Grey box testing is when the tester has a partial understanding of the internal structure in the system under test. Grey box testing is a process for debugging software applications by making an input through the front-end, and verifying the data on the back-end.
We’ve talked about the difference between black box and white box testing before, so lets look at grey box testing in a little more detail.
You may recall black box testing is when the tester is unaware of the internal structure of the system, and white box testing is when the tester has an understanding of, and access to, the internal structure of the system. Grey box testing is essentially a blend of black box and white box testing.
The tester understands the purpose of the system and it’s core functionalities. They also understand the internal workings, however knowledge of the internal workings is limited. The tester usually has access to the database, as well as any design documents.
Using Grey Box Testing
This approach to testing is most useful when testing web applications. It is not extremely useful during the development process as it depends on feature completion. This type of testing aims to test both the front-end functionality of the application as well as the internal workings of the system.
In grey box testing, the tester inputs something to the system and has the ability to check if the results were the expected results. The tester also has the ability to see how the results were obtained. In other words, the tester determines why the results occurred the way they did by looking at the data in the back-end.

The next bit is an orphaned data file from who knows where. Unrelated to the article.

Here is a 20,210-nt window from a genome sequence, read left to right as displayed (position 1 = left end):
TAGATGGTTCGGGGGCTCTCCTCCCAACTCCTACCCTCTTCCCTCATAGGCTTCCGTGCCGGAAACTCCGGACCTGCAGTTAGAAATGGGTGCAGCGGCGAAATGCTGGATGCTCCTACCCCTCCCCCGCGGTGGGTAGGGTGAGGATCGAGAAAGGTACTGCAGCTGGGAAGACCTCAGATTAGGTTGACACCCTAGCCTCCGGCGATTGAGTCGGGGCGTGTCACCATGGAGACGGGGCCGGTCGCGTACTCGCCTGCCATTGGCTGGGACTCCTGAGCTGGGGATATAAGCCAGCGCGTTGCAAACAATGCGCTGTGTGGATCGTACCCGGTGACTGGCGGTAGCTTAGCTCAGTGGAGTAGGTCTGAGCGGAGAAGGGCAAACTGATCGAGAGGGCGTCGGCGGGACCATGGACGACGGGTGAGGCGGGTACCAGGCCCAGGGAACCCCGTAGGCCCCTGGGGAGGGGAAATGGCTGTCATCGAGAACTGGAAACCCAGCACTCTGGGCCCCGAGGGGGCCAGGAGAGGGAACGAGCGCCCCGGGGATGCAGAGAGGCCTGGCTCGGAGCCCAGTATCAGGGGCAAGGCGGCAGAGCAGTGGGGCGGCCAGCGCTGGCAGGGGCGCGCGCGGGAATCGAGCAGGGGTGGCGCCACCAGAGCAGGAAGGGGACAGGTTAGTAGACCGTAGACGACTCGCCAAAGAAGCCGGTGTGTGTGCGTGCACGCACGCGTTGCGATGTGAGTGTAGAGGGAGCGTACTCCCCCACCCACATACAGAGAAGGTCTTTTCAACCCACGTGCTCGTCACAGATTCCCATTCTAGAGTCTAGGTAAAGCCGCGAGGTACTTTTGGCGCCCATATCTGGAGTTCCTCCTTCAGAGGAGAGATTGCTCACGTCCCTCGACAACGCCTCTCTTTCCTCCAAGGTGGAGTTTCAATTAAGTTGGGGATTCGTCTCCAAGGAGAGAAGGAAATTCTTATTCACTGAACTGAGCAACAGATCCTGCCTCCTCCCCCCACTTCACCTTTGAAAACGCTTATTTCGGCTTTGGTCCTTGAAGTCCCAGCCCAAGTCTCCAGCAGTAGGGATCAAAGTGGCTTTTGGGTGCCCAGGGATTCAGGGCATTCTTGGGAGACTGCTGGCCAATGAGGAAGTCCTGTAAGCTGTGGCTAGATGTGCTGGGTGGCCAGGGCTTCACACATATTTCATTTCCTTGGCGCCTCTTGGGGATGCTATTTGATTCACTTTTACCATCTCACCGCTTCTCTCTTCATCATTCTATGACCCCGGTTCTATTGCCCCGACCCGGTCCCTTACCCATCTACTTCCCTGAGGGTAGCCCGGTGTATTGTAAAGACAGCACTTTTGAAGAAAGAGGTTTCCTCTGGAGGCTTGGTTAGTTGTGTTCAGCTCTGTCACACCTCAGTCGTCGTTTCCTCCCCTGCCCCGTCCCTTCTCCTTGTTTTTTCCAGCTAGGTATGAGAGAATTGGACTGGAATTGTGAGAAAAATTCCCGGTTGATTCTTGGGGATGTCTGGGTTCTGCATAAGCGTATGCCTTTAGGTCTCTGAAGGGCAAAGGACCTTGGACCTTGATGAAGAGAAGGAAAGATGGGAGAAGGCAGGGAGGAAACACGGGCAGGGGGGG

Example of Grey Box Testing vs Black Box Testing vs White Box Testing
To better illustrate grey box testing, and how it compares to black box testing and white box testing, let’s take a look at a simple example; testing the hyperlinks on a webpage.
Black Box Testing
The tester checks that the HTML is written properly, pointing to the correct URL with the correct syntax.
White Box Testing
The tester clicks the hyperlink and ensures their browser directs them to the expected URL.
Grey Box Testing
The tester clicks the hyperlink, checks that the HTML is coded properly, and verifies their browser directs them to the expected URL.
Advantages & Disadvantages
With it’s hybrid nature, grey box testing offers benefits from both white box and black box testing but there are also some downsides to following this approach.
- Grey box testing is done from the end-user’s point of view and not the designer or engineer’s perspective.
- Offers the benefits of both black box and white box testing together.
- Will be based off functional specifications, user stories and architectural diagrams allowing the original requirements to be verified.
- Testing will be unbiased as there will be more of a gab between the software testers thoughts and the designer or engineer thoughts.
- Grey box testing can also take a lot of time in order to test every single input path, and some times this is not realistic.
- Will most commonly result in a lower test coverage than performing white and black box testing separately.
- May not be suitable for testing some types of functionality.
Grey box testing is a hybrid of black box and white box testing. It offers the advantage of understanding the front-end, while also understanding some of the internal workings. But test coverage is limited due to the latter.
Grey box testing provides an excellent way to conduct functional testing at a high level, but it should be combined with more extensive, deeper, white box testing to ensure quality and completion.